1. This second appeal is against the judgment on appeal of the learned District Judge of Kumbakonam in A. S. 69 of 1962 against the order of the District Munsif, Valangiman at Kumbakonam in I. A. 1171 of 1961 in O. S. No. 35 of 1953. The plaintiff in O. S. 35 of 1953 is the appellant. O. S. 35 of 1953 was a suit for partition and possession of the plaintiff's share of the suit properties. Along with the prayer for partition and possession of his share, the plaintiff also prayed for mesne profits. The preliminary decree provided not merely for partition and possession of the plaintiff's share but also for the ascertainment of mesne profits and it being provided for in the final decree. It appears that while the petition for passing the final decree was pending, the appellant filed an application for ascertainment of mesne profits. The application was returned a number of times by the court raising the question as to how a petition for ascertainment of mesne profits could be filed before the final decree for allotting the plaintiff's share had been passed. Though this does not appear either in the judgment of the trial court or in the judgment of the appellate court, I have been shown a certified copy of the order in the earlier application filed by the appellant. But, unfortunately the appellant did not re-present the earlier petition but filed a petition out of which the present appeal arises for ascertainment of mesne profits.
The trial court held that the mesne profits could be ascertained. The appellate court took the view that the mesne profits not having been ascertained and provided for in the final decree, it is not possible to do so in this application. The lower appellate court relied upon two decisions one reported in Basavayya v. Guravayya, : AIR1951Mad938 and another in Arunachala Mudali v. Maragathammal : AIR1955Mad527 . It appears to me that neither of these decisions what the Full Bench decided was that in a suit for partition even though there is no prayer in the plaint as regards the claim for mesne profits it is still open to the court to hold an enquiry regarding mesne profits during the pendency of the suit, that is before a final decree is passed. That was a case like the present one which falls under Order 20 Rule 18. We are not concerned however in the present case with the question of the plaintiff not having prayed for mesne profits in the plaint but coming later with an application for ascertainment of mesne profits. We are concerned with a case where the preliminary decree itself has provided for ascertainment of mesne profits. The decision in : AIR1955Mad527 was in a case which fell under O. 20 Rule 12 C.P.C. and what this court decided there was that in such a case where there was no prayer in the plaint for mesne profits it was not open to the plaintiff subsequently to ask for ascertainment of mesne profits and for that purpose the preliminary decree being reopened and mesne profits being provided for. It is well settled that there can be more than one preliminary and more than one final decree. It was observed by a Bench of this court in the decision in Kasi v. Ramanatha Chettiar : (1947)2MLJ523 , as follows--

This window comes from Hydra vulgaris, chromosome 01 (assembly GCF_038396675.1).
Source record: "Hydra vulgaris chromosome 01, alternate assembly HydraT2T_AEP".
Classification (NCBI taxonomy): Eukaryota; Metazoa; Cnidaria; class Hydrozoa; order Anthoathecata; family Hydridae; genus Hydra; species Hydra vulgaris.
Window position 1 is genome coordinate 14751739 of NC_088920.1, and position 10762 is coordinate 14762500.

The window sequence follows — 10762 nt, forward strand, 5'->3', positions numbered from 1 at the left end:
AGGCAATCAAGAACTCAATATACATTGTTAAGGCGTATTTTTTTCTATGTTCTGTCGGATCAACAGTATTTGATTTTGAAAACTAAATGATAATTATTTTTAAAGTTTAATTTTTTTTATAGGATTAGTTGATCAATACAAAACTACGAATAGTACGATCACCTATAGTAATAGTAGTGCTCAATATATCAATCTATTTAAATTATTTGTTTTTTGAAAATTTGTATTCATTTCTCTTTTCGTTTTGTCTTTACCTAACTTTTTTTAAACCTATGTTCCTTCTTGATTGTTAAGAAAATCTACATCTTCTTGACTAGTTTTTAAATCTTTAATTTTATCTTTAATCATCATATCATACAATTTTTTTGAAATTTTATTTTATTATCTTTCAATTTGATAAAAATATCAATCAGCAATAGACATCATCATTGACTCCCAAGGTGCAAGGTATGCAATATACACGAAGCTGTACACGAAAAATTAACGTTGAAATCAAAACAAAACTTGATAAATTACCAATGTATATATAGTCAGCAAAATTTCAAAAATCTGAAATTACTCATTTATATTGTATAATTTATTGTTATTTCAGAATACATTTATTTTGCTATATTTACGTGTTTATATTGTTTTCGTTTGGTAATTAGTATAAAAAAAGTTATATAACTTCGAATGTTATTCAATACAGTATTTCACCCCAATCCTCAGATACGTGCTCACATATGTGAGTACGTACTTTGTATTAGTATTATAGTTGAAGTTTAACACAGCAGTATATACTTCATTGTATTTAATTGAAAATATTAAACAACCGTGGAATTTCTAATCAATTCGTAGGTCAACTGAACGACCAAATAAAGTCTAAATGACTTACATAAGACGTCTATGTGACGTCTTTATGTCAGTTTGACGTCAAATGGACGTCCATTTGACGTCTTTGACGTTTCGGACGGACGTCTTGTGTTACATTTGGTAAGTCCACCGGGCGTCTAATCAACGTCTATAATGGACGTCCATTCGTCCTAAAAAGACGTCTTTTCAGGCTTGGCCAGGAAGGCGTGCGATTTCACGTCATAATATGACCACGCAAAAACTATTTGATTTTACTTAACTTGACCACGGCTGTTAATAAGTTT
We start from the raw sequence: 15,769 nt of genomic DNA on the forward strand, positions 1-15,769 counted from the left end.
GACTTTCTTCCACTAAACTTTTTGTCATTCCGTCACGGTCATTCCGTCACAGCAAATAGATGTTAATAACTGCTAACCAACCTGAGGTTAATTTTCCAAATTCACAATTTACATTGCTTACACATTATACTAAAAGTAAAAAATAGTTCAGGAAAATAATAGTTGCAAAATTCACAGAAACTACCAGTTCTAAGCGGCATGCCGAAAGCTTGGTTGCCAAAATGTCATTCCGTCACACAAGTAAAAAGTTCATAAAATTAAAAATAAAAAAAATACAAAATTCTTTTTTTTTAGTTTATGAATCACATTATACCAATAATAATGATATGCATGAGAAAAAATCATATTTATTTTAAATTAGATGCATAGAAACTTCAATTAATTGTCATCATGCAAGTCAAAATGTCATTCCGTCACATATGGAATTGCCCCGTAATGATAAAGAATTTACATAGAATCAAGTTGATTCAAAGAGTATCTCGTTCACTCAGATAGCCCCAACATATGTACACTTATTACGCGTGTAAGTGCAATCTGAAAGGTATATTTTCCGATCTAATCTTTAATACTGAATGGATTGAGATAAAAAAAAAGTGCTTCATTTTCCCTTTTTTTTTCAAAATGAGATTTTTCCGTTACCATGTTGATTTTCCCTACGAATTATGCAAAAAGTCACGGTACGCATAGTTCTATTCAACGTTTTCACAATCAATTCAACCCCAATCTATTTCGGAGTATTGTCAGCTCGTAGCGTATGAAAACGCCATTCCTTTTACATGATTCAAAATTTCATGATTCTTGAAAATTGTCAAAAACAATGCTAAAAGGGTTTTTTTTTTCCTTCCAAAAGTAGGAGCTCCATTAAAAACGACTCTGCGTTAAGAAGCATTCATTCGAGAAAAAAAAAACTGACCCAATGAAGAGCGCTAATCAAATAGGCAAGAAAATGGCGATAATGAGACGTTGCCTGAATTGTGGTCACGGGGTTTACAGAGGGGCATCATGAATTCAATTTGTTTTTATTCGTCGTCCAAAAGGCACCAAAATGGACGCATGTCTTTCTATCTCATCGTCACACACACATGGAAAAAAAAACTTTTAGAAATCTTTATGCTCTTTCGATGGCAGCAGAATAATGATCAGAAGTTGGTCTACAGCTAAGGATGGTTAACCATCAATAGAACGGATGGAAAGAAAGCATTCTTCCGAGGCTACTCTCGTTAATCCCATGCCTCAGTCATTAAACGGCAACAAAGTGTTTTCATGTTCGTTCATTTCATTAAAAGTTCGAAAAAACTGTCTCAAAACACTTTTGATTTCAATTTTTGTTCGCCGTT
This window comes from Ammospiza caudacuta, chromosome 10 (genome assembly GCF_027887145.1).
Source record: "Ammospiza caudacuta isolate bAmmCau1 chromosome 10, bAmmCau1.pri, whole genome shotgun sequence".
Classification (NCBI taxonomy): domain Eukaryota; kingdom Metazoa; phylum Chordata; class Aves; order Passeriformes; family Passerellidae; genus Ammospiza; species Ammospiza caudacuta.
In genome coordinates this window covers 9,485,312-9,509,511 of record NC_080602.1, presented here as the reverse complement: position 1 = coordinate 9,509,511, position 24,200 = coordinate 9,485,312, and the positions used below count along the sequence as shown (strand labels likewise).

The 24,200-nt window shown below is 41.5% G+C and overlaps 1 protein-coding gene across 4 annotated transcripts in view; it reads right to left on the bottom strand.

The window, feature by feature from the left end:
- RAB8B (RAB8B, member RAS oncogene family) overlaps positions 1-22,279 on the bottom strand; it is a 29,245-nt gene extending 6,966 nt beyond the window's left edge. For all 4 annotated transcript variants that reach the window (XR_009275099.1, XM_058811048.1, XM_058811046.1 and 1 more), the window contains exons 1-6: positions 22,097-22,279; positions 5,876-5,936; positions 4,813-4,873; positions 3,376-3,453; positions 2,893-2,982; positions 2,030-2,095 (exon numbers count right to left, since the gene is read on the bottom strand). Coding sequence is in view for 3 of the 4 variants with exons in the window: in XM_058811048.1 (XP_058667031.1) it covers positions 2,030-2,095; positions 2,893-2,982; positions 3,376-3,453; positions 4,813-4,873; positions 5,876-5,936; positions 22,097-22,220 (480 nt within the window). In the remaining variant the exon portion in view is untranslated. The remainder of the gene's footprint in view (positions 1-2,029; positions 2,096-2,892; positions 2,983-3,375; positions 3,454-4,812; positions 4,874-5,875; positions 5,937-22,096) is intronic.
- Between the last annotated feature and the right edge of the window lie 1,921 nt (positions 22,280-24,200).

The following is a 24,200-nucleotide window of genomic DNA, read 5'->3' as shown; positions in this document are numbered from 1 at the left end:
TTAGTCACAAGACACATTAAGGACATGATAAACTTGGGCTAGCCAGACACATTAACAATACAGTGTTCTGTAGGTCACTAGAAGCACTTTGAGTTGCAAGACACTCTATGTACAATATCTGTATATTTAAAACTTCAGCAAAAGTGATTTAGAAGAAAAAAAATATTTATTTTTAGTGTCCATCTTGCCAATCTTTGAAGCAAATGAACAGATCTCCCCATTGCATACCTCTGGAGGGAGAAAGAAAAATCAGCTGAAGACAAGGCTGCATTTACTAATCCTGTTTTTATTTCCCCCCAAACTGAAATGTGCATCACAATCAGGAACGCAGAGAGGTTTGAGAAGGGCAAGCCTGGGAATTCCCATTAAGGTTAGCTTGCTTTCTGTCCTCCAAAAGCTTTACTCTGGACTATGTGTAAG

'If it be a misnomer to call a decree 'final' and to say that it could be followed by another final decree in the suit, it is a misnomer sanctioned by the legislature, for the provision that a decree 'may be partly preliminary and partly final' implies that further proceedings have to be taken to be followed by another final decree completely disposing of the suit. No. doubt ordinarily there would be one preliminary decree followed by one final decree in suits of the kind mentioned in Order 20 Rules 12 to 18. but no inference can, in our opinion, be drawn from the general language used that the Code does not contemplate and the court has in consequence no power even in special cases involving a multiplicity of claims or other complications to pass more than one preliminary decree or one final decree.'
2. As was held in the Full Bench decision above referred to, unless the plaintiff's prayer for mesne profits had been specifically considered and refused, it was open to the court to entertain a subsequent application for mesne profits after the passing of the preliminary decree and before the passing of the final decree. I should say that in this case where the preliminary decree provides for ascertainment of mesne profits and the final decree does not provide for mesne profits, it would be open to this court to pass another final decree after ascertainment of mesne profits. A suit cannot be said to have been finally disposed of until all the prayers in the plaint have either been granted or specifically refused. In the present case the preliminary decree having provided for ascertainment of mesne profits and its being not having provided for mesne profits it is open to the court to ascertain it and pass another final decree. There is nothing to prevent such a course being adopted by the court.
3. I cannot accept the argument on behalf of the respondent that because the final decree already passed does not provide for mesne profits the plaintiff's prayer for mesne profits should be deemed to have been refused. That matter was never under consideration at the stage of the earlier final decree. The view of the lower appellate court is therefore wrong and the order of the trial court will be restored. There being no dispute that the quantum of mesne profits provided for by the appellate court is not correct the order of the trial court will be restored. The respondent will pay the appellant's costs. Leave granted.
4. Appeal allowed.